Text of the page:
I took a break to eat what used to be in here, because my strength was flagging (this was the last of the food we brought back from Oz in July. The Crunchies went really quickly):
And still, FIVE EPISODES LATER, I might be about halfway through. In my defence, it's very pretty yarn, though I can't figure out how to get the flash to cooperate.

The overall colour is pretty true, and I will eventually take a picture which proves I'm right, that those bobbins are perfect for each other, and luckily there are still four more episodes of season one, by which time I'd better be finished, and by which time I'll probably be addicted to the show, resulting in my issuing pathetic inter-library loan requests for Seasons Subsequent, however many there may be.

But I'll tell you this: I'll KNIT through the rest of Grey's Anatomy, and next time I decide to ply this much, this fine, I'm renting all the Halloween movies or something else that'll scare the crap out of me and make me treadle as though whatshisface is actually after me and not Jamie Lee Curtis.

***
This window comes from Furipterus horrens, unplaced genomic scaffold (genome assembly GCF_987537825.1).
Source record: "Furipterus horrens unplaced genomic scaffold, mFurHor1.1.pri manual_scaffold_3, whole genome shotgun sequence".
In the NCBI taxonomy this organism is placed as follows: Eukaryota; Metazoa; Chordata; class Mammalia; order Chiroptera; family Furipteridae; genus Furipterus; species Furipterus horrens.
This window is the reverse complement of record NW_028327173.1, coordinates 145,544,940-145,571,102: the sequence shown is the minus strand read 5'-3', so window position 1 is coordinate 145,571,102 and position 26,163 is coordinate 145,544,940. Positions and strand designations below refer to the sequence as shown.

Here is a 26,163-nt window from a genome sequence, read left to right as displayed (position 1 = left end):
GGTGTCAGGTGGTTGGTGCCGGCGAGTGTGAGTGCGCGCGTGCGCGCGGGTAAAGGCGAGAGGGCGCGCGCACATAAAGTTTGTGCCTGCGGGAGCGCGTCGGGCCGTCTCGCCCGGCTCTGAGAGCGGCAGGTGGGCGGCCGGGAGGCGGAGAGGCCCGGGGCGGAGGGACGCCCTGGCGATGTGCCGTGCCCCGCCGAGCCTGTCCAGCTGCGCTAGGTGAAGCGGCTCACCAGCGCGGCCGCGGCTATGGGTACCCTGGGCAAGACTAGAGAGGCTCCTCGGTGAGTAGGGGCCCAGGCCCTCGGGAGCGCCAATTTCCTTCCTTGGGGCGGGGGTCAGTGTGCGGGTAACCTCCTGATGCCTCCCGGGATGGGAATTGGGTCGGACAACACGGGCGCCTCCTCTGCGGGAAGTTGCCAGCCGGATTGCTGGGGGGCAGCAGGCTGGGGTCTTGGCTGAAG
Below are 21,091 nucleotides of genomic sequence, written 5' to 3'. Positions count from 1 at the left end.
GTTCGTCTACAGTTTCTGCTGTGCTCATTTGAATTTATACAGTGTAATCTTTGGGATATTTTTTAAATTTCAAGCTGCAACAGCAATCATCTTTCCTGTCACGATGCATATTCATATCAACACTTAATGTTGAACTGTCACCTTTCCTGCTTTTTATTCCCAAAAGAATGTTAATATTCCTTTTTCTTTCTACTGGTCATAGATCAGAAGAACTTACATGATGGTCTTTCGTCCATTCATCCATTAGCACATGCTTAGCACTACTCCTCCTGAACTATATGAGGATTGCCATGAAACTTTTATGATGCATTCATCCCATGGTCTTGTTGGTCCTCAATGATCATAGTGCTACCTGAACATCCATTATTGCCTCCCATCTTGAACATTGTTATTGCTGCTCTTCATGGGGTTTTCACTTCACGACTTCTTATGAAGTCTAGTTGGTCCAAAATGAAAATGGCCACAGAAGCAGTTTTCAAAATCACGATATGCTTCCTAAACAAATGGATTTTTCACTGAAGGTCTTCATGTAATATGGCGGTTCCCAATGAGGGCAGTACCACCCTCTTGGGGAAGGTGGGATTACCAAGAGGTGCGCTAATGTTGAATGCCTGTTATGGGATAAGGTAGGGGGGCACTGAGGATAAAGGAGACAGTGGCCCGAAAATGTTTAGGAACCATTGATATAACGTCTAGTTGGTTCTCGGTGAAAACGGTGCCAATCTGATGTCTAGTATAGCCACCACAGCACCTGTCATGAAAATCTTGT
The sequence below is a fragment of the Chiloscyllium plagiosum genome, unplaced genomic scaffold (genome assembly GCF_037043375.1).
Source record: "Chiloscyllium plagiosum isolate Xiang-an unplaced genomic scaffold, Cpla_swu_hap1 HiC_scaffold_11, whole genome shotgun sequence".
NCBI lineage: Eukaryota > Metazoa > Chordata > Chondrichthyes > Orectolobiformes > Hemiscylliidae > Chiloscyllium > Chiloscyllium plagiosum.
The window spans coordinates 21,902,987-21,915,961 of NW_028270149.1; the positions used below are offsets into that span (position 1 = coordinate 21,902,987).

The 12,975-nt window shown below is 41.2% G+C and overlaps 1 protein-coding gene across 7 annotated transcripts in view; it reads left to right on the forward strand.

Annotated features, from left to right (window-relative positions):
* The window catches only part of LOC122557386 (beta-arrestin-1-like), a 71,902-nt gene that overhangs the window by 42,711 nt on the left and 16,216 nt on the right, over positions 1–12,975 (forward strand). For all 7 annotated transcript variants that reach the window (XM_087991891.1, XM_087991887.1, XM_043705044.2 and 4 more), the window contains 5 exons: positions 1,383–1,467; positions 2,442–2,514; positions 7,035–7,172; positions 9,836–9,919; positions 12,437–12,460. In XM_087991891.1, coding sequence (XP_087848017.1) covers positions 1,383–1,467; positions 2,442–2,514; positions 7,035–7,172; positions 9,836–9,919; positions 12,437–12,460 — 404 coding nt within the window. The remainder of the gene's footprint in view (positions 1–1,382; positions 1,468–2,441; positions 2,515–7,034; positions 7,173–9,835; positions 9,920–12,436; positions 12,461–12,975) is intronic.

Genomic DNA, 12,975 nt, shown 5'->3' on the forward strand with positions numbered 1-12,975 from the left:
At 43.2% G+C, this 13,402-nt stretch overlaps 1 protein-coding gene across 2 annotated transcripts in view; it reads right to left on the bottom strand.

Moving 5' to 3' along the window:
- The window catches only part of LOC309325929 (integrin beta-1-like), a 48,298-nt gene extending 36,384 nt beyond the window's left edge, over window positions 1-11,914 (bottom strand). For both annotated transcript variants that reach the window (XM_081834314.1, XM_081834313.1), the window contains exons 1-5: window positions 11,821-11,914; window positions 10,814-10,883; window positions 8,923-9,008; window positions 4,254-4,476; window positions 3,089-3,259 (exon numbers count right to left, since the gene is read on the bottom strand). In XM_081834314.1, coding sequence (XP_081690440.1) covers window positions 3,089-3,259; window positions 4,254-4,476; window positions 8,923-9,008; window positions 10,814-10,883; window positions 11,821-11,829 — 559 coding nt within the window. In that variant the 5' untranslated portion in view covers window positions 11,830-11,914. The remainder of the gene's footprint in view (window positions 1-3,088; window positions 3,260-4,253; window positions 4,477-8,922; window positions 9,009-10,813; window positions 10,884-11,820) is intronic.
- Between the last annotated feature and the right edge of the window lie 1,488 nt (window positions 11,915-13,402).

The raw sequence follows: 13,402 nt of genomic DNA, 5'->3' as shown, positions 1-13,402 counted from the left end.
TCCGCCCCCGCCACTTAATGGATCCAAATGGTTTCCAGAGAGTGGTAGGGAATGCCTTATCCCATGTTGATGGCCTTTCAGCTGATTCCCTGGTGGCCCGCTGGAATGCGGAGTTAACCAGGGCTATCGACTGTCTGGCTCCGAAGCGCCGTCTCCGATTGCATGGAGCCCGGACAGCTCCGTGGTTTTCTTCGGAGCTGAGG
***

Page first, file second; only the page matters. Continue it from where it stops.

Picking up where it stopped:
Sunday, January 27, 2008


My usual wintertime wake-up is strong coffee (current favourite beans: Safari Blend from Trader Joe's), hot from the French press, but today, bursting with a lightness of spirit evocative of warmer weather, I decided to indulge in my other caffeine bliss.

1.  The little metal thingie - $1.25
2. Cafe du Monde, 3 heaping teaspoons
3.  Almost an inch of sweetened condensed milk - I like Longevity brand, the one with black and white cows on the front, because it's super-smooth and never gritty.
4. Hot water in the metal thingie. I do it twice for maximum whatever.